What would you have done if you were the one?
Not even twenty finished with the war, the greatest lesson here is if they weren’t at that hotel, they wouldn’t have ever discovered that all are human.
In the midst of all the chaos, killing, mayhem, gave these two soldiers the love knowing that innocents needed help and they did for their fellow man
Long poem by
michael tor | Details |
He Picks up his son looks into his eyes,
and says I love you. Gives His wife a hug
goodbye as he tries to hold the tears back.
He waves goodbye as he slowly turns
away not knowing if this will be the last
time he ever sees them again.
His boots are spit shined. His uniformed
pressed. His hair is short and his heart is
He wasn't drafted he chose to fight for our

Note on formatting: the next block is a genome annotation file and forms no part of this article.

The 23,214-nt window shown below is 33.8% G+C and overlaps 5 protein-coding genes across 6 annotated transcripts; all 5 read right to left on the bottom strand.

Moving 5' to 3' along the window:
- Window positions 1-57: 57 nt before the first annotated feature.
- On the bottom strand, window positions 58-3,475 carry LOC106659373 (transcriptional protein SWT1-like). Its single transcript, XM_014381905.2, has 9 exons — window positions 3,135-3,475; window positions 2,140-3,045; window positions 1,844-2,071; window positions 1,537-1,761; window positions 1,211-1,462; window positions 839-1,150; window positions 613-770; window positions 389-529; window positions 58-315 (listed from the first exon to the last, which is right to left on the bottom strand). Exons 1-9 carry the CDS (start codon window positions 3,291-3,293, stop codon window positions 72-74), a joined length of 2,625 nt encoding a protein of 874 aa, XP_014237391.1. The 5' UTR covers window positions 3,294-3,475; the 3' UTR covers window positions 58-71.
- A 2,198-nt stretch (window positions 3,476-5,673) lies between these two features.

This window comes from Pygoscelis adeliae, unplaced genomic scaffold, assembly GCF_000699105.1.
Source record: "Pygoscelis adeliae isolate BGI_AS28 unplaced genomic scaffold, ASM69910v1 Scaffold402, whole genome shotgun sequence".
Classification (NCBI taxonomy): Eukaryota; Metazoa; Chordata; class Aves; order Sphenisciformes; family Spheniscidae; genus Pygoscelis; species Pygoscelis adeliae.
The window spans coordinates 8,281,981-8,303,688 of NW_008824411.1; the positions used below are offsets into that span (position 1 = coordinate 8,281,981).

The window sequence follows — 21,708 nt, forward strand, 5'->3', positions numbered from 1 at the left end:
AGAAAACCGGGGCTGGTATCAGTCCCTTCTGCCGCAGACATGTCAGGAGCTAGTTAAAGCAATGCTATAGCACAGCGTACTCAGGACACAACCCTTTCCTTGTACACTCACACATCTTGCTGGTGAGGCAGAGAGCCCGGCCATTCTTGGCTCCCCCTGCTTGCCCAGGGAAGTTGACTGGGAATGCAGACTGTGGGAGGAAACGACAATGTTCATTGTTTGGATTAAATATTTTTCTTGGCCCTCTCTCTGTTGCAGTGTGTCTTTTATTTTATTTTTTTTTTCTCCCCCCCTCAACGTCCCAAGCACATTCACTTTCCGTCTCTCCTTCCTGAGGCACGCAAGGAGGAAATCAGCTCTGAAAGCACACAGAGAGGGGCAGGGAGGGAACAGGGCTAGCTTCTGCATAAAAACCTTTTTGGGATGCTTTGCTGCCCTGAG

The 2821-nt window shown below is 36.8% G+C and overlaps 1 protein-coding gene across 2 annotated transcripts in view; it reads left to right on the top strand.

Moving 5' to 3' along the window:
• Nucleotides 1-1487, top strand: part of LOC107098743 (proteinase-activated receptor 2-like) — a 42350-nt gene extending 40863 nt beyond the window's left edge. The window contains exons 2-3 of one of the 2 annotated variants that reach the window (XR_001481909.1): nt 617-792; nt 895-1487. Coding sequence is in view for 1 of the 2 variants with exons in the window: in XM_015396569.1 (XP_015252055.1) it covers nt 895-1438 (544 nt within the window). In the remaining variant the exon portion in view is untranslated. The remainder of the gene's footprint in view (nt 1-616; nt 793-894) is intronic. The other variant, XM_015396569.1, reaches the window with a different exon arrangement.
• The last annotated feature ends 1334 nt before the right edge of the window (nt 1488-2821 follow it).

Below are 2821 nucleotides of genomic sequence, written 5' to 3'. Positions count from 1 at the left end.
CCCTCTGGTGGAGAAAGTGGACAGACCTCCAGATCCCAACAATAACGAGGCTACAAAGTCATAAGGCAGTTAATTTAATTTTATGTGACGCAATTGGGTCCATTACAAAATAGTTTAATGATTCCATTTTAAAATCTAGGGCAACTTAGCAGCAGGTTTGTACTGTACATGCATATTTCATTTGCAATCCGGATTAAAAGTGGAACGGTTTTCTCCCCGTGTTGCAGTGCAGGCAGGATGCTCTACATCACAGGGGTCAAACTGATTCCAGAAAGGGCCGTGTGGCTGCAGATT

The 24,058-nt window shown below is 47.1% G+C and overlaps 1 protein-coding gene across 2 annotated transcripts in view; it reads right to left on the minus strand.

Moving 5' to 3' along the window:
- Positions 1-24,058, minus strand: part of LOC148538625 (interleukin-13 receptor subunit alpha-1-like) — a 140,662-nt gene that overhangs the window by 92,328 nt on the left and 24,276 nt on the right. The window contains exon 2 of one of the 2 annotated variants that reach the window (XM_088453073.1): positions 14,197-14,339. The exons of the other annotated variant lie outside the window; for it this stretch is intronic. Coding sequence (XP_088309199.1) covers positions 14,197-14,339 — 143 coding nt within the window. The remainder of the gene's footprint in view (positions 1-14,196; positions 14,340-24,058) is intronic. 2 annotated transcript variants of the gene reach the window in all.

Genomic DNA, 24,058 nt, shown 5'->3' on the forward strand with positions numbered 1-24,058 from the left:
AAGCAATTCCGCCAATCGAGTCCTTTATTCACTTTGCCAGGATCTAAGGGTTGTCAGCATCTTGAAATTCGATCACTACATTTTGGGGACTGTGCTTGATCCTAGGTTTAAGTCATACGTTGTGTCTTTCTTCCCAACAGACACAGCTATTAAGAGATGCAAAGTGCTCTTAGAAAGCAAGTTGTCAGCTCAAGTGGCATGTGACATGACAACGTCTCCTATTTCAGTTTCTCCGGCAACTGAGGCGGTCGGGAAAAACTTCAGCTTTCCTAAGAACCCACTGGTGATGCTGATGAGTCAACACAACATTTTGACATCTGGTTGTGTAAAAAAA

freedoms. His father served in Vietnam his
grandfather served in the Korean war. He
felt a duty to serve like many other young
brave American men.
He wants to make a difference in this
crazy world. Wanting it better for his son
than he had.
His salary barely makes ends meet these
days. The benefits are Post Traumatic
Syndrome or even worst, loss of life.
Heart ache and pain, everlasting depressing
memories and loss of comrades.
Sometimes we don't recognize he is out
there everyday risking his life every minute
of the day. We are so busy watching Jeopardy,
or a National football game, or baseball game.
Depending on the season. How often during
the day do we think of those poor souls in
harms way. Be honest with yourselves.
These men and woman deserve much,
much more then what they are getting. We
owe them everything.
Look at the men that came back from Vietnam
how we turn our backs on them, when they
suffer from agent orange. Not only did they
suffer but their children as well. Our
own government did this. They used them,